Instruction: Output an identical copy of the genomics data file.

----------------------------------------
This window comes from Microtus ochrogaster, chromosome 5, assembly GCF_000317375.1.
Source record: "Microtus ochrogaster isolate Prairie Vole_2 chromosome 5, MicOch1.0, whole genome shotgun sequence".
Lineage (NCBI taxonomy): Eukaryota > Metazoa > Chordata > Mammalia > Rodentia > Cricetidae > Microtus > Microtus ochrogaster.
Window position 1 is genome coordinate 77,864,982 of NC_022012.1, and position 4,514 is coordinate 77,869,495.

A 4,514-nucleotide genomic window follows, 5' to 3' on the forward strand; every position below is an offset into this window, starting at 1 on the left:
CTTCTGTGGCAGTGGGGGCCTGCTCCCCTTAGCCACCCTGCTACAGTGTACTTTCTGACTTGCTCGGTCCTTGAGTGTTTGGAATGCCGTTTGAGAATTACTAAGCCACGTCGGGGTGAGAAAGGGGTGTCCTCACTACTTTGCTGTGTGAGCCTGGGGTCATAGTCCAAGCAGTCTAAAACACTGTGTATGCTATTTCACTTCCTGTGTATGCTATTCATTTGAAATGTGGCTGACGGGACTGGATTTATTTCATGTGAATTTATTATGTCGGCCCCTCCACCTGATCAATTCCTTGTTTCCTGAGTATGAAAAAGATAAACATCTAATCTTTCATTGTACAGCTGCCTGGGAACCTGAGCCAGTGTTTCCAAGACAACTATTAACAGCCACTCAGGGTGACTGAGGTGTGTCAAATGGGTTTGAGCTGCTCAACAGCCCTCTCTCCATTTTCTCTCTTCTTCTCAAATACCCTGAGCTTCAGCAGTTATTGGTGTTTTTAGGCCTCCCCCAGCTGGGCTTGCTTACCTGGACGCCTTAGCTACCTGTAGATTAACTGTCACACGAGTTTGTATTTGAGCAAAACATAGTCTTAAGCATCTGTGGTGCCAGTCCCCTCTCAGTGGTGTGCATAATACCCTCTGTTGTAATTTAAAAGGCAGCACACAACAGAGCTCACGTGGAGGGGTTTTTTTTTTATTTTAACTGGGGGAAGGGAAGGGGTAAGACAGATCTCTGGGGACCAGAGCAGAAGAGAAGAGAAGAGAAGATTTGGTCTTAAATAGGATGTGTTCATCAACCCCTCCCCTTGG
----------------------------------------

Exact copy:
This window comes from Microtus ochrogaster, chromosome 5, assembly GCF_000317375.1.
Source record: "Microtus ochrogaster isolate Prairie Vole_2 chromosome 5, MicOch1.0, whole genome shotgun sequence".
Lineage (NCBI taxonomy): Eukaryota > Metazoa > Chordata > Mammalia > Rodentia > Cricetidae > Microtus > Microtus ochrogaster.
Window position 1 is genome coordinate 77,864,982 of NC_022012.1, and position 4,514 is coordinate 77,869,495.

A 4,514-nucleotide genomic window follows, 5' to 3' on the forward strand; every position below is an offset into this window, starting at 1 on the left:
CTTCTGTGGCAGTGGGGGCCTGCTCCCCTTAGCCACCCTGCTACAGTGTACTTTCTGACTTGCTCGGTCCTTGAGTGTTTGGAATGCCGTTTGAGAATTACTAAGCCACGTCGGGGTGAGAAAGGGGTGTCCTCACTACTTTGCTGTGTGAGCCTGGGGTCATAGTCCAAGCAGTCTAAAACACTGTGTATGCTATTTCACTTCCTGTGTATGCTATTCATTTGAAATGTGGCTGACGGGACTGGATTTATTTCATGTGAATTTATTATGTCGGCCCCTCCACCTGATCAATTCCTTGTTTCCTGAGTATGAAAAAGATAAACATCTAATCTTTCATTGTACAGCTGCCTGGGAACCTGAGCCAGTGTTTCCAAGACAACTATTAACAGCCACTCAGGGTGACTGAGGTGTGTCAAATGGGTTTGAGCTGCTCAACAGCCCTCTCTCCATTTTCTCTCTTCTTCTCAAATACCCTGAGCTTCAGCAGTTATTGGTGTTTTTAGGCCTCCCCCAGCTGGGCTTGCTTACCTGGACGCCTTAGCTACCTGTAGATTAACTGTCACACGAGTTTGTATTTGAGCAAAACATAGTCTTAAGCATCTGTGGTGCCAGTCCCCTCTCAGTGGTGTGCATAATACCCTCTGTTGTAATTTAAAAGGCAGCACACAACAGAGCTCACGTGGAGGGGTTTTTTTTTTATTTTAACTGGGGGAAGGGAAGGGGTAAGACAGATCTCTGGGGACCAGAGCAGAAGAGAAGAGAAGAGAAGATTTGGTCTTAAATAGGATGTGTTCATCAACCCCTCCCCTTGG